The Forgotten Garden by Kate Morton

This is one of those books with multiple entwined timelines and characters, where you won’t know all the answers until you’ve finished the book.  When a book’s story can stand on its own without that structure, it can add depth and nuance to the tale.  This book, though, just wouldn’t be as intriguing without the withholding of information allowed by the format.

The book starts out in London in 1913, with a little girl alone on a boat headed for Australia.  It then jumps to Brisbane in 1930, where Nell’s father tells her the secret he and her mother had kept from her for 17 years.  Then on to Brisbane in 2005, as Nell lies dying in the hospital tended by her granddaughter Cassandra.  A quarter of the way in the book jumps back to London in 1900, to tell the story of young Eliza Makepeace.  The book jumps between the stories of Nell, Cassandra, and Eliza, with the connections between them becoming clearer as it goes along.

Nell is the little girl alone on the boat to Australia, arriving there not knowing her name and with a suitcase holding only a dress and a book of fairy tales.  This is the secret her father tells her, that she was taken in by him and her mother and adopted.  Learning this leads Nell to search out her own history, to find out who she is and from whence she came.  Due to an illness with a high fever while on the boat from England, Nell has no memory of the time before she was adopted, only a hazy notion of a woman she knew as The Authoress.  When Nell dies, Cassandra finds out her grandmother has left her a home in Cornwall which she never knew she had.  She finds out the secret of Nell’s adoption from her great aunts at the funeral, and she continues the quest to find Nell’s origins.

The most interesting story is that of Eliza, whom we first meet as a wild young girl in London making her way by her wits, working in a rag and bottle shop and coming up with stories that enchant and terrify the other children.  Her mother, recently dead from TB, was from a good family, but had left wealth and prestige behind to run away with a sailor.  Eliza’s family eventually find her and try to tame her into a proper young Victorian lady and companion to her sickly cousin Rose.  That they are not entirely successful is what makes Eliza the best character in the book.  She continues making up stories, eventually getting published, and a few of the stories are included in the book.  Eliza is as wild as her flaming red hair, playing on the rocks down on the coast near her Cornish home, befriending the servants and fishermen, and coming home to tell Rose of her adventures and to annoy her prim and proper aunt with her antics.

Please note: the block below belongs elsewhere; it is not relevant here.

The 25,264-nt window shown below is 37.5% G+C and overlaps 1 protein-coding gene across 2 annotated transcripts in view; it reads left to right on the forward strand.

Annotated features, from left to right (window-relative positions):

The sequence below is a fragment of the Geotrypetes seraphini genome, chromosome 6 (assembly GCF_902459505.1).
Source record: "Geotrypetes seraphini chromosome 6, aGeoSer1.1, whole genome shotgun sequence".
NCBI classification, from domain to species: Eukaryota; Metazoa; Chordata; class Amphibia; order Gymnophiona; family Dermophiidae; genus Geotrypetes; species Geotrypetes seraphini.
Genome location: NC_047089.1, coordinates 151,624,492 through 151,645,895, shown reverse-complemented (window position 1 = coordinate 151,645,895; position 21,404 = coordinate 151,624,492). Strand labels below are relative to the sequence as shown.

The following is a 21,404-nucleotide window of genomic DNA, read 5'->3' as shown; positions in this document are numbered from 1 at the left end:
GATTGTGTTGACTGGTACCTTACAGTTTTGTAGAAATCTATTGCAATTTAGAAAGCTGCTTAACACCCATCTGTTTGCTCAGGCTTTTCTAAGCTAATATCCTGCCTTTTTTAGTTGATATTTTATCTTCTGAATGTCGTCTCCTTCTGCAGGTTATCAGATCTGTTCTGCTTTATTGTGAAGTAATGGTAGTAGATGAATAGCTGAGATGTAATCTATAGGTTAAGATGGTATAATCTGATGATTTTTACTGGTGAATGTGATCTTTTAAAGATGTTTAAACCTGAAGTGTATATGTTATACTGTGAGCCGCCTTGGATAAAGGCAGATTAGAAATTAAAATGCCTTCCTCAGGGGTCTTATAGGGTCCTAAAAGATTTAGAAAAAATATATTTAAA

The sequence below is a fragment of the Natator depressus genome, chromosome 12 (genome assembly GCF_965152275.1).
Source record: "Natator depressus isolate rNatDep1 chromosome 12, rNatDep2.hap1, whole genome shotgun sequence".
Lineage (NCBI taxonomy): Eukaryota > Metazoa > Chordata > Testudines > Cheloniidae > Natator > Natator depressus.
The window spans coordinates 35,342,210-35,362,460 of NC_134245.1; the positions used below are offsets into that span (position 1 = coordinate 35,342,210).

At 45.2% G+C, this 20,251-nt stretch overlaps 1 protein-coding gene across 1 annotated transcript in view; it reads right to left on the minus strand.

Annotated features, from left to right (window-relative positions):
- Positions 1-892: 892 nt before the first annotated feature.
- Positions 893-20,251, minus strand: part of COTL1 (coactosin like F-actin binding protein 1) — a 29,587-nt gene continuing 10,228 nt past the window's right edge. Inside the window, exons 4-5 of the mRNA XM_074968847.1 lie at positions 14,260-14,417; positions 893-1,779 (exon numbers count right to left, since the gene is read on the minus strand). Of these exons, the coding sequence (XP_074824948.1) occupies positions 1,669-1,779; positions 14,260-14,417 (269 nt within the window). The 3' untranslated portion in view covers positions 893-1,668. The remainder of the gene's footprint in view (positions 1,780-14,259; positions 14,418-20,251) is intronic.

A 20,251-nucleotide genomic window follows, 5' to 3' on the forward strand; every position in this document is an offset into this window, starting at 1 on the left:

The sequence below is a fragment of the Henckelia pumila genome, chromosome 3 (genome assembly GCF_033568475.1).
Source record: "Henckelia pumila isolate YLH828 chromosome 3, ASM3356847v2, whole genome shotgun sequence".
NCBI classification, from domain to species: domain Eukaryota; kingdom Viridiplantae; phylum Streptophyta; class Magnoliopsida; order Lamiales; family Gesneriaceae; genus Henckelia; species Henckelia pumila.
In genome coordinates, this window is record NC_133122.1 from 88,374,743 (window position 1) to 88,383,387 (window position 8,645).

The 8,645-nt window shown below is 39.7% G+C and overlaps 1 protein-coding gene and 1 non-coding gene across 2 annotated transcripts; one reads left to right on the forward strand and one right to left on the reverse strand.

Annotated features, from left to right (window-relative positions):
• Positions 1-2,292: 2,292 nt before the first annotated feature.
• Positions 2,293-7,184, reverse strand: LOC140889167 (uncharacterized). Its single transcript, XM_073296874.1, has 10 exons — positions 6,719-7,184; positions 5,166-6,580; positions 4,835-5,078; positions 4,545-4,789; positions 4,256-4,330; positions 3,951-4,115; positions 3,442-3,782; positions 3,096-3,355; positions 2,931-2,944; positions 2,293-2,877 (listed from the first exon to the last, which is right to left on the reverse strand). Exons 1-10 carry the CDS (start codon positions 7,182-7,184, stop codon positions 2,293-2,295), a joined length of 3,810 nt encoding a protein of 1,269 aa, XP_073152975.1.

I have a terrible habit of skimming through books to find out how they end.  In part it’s because I will stay up half the night reading to find out what happens, and I have enough trouble with insomnia as it is.  It’s also because of my already stated lack of patience.  Sometimes a book is so engrossing I don’t cheat, sometimes I cheat and don’t bother finishing the boring thing.  If a book is truly well written, I can skim and still enjoy how the story works out, just like you can love rereading an old favorite even though you know the story.  I totally skimmed the last half of The Forgotten Garden to allow myself to sleep, and really only finished it to follow Eliza’s story.  Nell, despite the secret of her birth, is quite boring, and Cassandra is mostly interesting because of what she discovers about her grandmother.  I just wish Morton had stayed with Eliza, and not tried to manufacture a mystery with the multiple plot threads.  This would make a good vacation book, with more substance than a beach read so you won’t be embarrassed to be seen reading it, but not so deep as to distract from your relaxation.


February 9, 2010. Tags: . Books.

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